Identifying protein markers in the blood that indicate how ovarian cancer responds to therapy is one goal of a Medical College of Georgia pilot study.
"We want to identify new, more specific markers that will give gynecologic oncologists and their patients a better idea of how ovarian cancer is responding to treatment so they can change treatment if it's not working," said Dr. Daron G. Ferris, family medicine physician and director of the Gynecologic Cancer Prevention Center at MCG Medical Center.
"We also want to identify markers that can be used as an effective screening test for this disease which unfortunately is typically caught in its later stages. When the Georgia Cancer Coalition provided the opportunity for funding a pilot project to do this, we seized the opportunity," said Dr. Ferris, principal investigator on the study recently funded by the Georgia Cancer Coalition, a charitable organization formed in 2001 to improve cancer treatment in Georgia.
Ovarian cancer is among the top five cancers diagnosed in women, and although survival rates can be as high as 80 to 90 percent when caught early, most cancers are found after the disease has progressed, because it's asymptomatic early on and because there is no screening test, said Dr. Sharad Ghamande, gynecologic oncologist and a co-investigator on the new study. With today's standard treatment, surgery to remove the tumor followed by chemotherapy, survival rates for late-stage ovarian cancer are 30 to 35 percent.
Long-term, the researchers' quest for biomarkers may lead to better treatments by identifying specific proteins expressed by ovarian cancer that could be targets for drugs, such as monoclonal antibodies designed to help the body attack the cancer.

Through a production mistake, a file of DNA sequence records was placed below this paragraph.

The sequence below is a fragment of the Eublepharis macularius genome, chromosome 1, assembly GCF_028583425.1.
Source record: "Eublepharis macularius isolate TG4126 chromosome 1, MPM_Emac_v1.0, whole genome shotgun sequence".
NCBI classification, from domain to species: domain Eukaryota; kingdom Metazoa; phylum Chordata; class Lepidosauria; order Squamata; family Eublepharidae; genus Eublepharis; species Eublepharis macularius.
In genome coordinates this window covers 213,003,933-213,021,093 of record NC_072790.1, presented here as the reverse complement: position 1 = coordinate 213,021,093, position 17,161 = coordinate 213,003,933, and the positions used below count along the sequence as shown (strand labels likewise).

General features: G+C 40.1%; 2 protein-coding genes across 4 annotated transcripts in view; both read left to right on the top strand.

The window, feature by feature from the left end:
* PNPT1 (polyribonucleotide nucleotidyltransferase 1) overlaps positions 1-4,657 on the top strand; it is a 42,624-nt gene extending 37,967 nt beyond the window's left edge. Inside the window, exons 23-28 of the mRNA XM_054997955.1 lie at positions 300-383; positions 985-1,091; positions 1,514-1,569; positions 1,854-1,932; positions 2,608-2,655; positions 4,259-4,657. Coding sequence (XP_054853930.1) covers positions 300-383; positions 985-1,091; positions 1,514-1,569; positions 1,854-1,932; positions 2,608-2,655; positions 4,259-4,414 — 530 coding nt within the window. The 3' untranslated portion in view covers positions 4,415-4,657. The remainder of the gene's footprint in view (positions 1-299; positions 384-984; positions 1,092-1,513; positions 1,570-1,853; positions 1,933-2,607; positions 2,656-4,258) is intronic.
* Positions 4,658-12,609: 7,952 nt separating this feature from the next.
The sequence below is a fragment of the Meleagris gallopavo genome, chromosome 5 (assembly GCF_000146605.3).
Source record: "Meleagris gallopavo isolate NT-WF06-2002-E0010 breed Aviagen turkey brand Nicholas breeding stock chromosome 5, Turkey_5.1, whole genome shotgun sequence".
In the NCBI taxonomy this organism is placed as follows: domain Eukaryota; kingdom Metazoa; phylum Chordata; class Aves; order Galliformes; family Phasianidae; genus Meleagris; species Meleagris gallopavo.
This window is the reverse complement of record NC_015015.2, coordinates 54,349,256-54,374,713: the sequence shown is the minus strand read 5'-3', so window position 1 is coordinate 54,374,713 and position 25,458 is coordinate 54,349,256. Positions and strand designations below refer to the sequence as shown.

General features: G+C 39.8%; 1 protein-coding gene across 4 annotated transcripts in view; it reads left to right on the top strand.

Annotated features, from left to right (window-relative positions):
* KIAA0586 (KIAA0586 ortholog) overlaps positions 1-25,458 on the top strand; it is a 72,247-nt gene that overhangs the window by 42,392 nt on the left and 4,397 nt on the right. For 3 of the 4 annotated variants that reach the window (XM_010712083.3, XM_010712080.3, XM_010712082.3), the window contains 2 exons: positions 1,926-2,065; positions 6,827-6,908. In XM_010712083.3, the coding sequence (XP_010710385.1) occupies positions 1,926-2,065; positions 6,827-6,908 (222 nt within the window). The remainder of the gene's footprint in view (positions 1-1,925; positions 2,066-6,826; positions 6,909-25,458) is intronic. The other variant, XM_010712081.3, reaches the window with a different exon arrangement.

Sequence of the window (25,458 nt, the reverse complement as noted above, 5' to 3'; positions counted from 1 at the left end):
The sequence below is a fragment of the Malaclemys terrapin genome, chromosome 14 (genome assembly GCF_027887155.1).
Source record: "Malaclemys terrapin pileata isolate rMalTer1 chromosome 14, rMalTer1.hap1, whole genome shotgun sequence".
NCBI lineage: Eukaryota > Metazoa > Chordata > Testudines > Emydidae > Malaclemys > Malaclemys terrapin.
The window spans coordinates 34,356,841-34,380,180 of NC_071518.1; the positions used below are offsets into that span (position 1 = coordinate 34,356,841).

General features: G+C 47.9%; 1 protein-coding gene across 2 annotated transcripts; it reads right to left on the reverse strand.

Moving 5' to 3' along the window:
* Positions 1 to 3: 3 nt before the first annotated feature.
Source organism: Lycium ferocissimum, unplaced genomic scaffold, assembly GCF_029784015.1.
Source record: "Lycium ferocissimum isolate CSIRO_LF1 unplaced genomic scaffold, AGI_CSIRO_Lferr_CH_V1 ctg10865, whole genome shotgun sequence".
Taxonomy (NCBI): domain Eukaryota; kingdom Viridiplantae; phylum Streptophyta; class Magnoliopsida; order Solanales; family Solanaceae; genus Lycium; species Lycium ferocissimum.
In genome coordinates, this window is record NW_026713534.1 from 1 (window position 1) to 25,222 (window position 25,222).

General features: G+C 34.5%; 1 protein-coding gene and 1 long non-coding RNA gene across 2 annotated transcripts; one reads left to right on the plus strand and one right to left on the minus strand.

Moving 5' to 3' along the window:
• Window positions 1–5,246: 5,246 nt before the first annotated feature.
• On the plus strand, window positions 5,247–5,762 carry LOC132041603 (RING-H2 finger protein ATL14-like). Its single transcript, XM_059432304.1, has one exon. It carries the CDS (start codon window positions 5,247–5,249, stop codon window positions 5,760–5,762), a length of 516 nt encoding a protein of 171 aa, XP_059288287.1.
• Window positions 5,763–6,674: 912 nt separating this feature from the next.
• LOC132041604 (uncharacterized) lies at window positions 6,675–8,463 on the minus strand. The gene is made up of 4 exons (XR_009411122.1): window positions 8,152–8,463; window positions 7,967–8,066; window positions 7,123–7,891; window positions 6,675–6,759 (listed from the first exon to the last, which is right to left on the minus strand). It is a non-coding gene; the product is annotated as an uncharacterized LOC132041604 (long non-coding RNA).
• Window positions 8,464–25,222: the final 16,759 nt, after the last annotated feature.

Researchers will take blood samples at various intervals as women with ovarian cancer proceed from diagnosis to treatment to remission to disease recurrence or continued remission then use advanced, high-throughput technology called proteomics to look at protein expression changes as well as differences between those who respond best to therapy and those whose cancer recurs.
"You don't have to look at every single protein; you only have to find one or two that are going to be useful of the tens of thousands or maybe millions of proteins that may be expressed by ovarian cancer," said Dr. Jin-Xiong She, director of the MCG Center for Biotechnology and Genomic Medicine and study co-investigator. "For the moment, we are trying to develop prognostic tests for ovarian cancer treatment. But of course, as the project progresses, we will try to understand why certain patients can be cured and others cannot."
"We have to better understand the disease process," said Dr. Eileen D. Dickman, clinical research scientist, coordinator of the Gynecologic Cancer Prevention Center and a study co-investigator. "If you can watch a biomarker over time that decreases as you get chemotherapy, you can think, wow, maybe this one is more associated with ovarian cancer. We are taking the same women at diagnosis and remission and looking at what's different. We should get an enriched pool of specific biomarkers and that's our strength. No one really has been able to take a lot of serum from the same patients."
The researchers will use the proteomics facility to also compare proteins expressed by different women with ovarian cancer and by healthy women without it to help identify the best biomarkers, Dr. She said.
CA 125 is one biomarker known to be expressed in about 90 percent of women with ovarian cancer; physicians measure its level in the blood when they suspect ovarian cancer and monitor its level throughout treatment, said Dr. Ghamande, who recently began a clinical trial of a monoclonal antibody that targets this biomarker.
But CA 125 is not unique to ovarian cancer and is expressed in many benign conditions such as endometriosis and fibroid tumors.
The MCG researchers believe their study will identify more specific markers. "Many women with this disease focus on their CA 125 levels and worry that a one point increase means their disease is getting worse and they will have to go through treatment again," Dr. Dickman said. "We want to give them better options."
Source: Eurekalert & othersLast reviewed: By John M. Grohol, Psy.D. on 21 Feb 2009
Published on PsychCentral.com. All rights reserved.
In the depth of winter, I finally learned that there was in me an invincible summer.
-- Albert Camus